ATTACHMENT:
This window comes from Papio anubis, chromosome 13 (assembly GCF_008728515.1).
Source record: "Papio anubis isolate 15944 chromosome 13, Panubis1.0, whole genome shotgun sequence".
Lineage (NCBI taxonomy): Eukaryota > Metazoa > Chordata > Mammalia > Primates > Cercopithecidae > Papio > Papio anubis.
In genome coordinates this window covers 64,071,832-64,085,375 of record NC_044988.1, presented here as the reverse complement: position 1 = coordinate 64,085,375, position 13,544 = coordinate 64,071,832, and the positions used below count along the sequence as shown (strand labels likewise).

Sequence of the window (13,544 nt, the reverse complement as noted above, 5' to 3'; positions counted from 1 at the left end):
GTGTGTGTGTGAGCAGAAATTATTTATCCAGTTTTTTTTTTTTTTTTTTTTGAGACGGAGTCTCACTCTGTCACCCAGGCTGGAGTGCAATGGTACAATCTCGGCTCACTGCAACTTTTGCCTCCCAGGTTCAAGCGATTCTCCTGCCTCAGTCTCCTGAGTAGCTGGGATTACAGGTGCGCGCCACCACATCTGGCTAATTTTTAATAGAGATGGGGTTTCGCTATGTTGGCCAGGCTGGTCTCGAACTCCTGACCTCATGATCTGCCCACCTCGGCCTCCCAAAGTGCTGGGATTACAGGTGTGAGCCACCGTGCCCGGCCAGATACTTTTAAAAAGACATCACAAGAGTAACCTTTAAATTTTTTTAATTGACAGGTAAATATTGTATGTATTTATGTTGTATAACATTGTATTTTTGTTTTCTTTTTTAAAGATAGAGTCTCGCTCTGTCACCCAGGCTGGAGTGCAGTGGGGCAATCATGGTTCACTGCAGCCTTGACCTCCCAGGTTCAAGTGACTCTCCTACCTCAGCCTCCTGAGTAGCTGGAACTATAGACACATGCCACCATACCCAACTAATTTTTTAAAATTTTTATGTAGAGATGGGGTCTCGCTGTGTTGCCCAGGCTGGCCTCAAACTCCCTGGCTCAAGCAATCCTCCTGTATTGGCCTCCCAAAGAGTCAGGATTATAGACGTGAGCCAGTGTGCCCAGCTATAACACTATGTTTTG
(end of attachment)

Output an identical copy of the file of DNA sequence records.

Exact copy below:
This window comes from Papio anubis, chromosome 13 (assembly GCF_008728515.1).
Source record: "Papio anubis isolate 15944 chromosome 13, Panubis1.0, whole genome shotgun sequence".
Lineage (NCBI taxonomy): Eukaryota > Metazoa > Chordata > Mammalia > Primates > Cercopithecidae > Papio > Papio anubis.
In genome coordinates this window covers 64,071,832-64,085,375 of record NC_044988.1, presented here as the reverse complement: position 1 = coordinate 64,085,375, position 13,544 = coordinate 64,071,832, and the positions used below count along the sequence as shown (strand labels likewise).

Sequence of the window (13,544 nt, the reverse complement as noted above, 5' to 3'; positions counted from 1 at the left end):
GTGTGTGTGTGAGCAGAAATTATTTATCCAGTTTTTTTTTTTTTTTTTTTTGAGACGGAGTCTCACTCTGTCACCCAGGCTGGAGTGCAATGGTACAATCTCGGCTCACTGCAACTTTTGCCTCCCAGGTTCAAGCGATTCTCCTGCCTCAGTCTCCTGAGTAGCTGGGATTACAGGTGCGCGCCACCACATCTGGCTAATTTTTAATAGAGATGGGGTTTCGCTATGTTGGCCAGGCTGGTCTCGAACTCCTGACCTCATGATCTGCCCACCTCGGCCTCCCAAAGTGCTGGGATTACAGGTGTGAGCCACCGTGCCCGGCCAGATACTTTTAAAAAGACATCACAAGAGTAACCTTTAAATTTTTTTAATTGACAGGTAAATATTGTATGTATTTATGTTGTATAACATTGTATTTTTGTTTTCTTTTTTAAAGATAGAGTCTCGCTCTGTCACCCAGGCTGGAGTGCAGTGGGGCAATCATGGTTCACTGCAGCCTTGACCTCCCAGGTTCAAGTGACTCTCCTACCTCAGCCTCCTGAGTAGCTGGAACTATAGACACATGCCACCATACCCAACTAATTTTTTAAAATTTTTATGTAGAGATGGGGTCTCGCTGTGTTGCCCAGGCTGGCCTCAAACTCCCTGGCTCAAGCAATCCTCCTGTATTGGCCTCCCAAAGAGTCAGGATTATAGACGTGAGCCAGTGTGCCCAGCTATAACACTATGTTTTG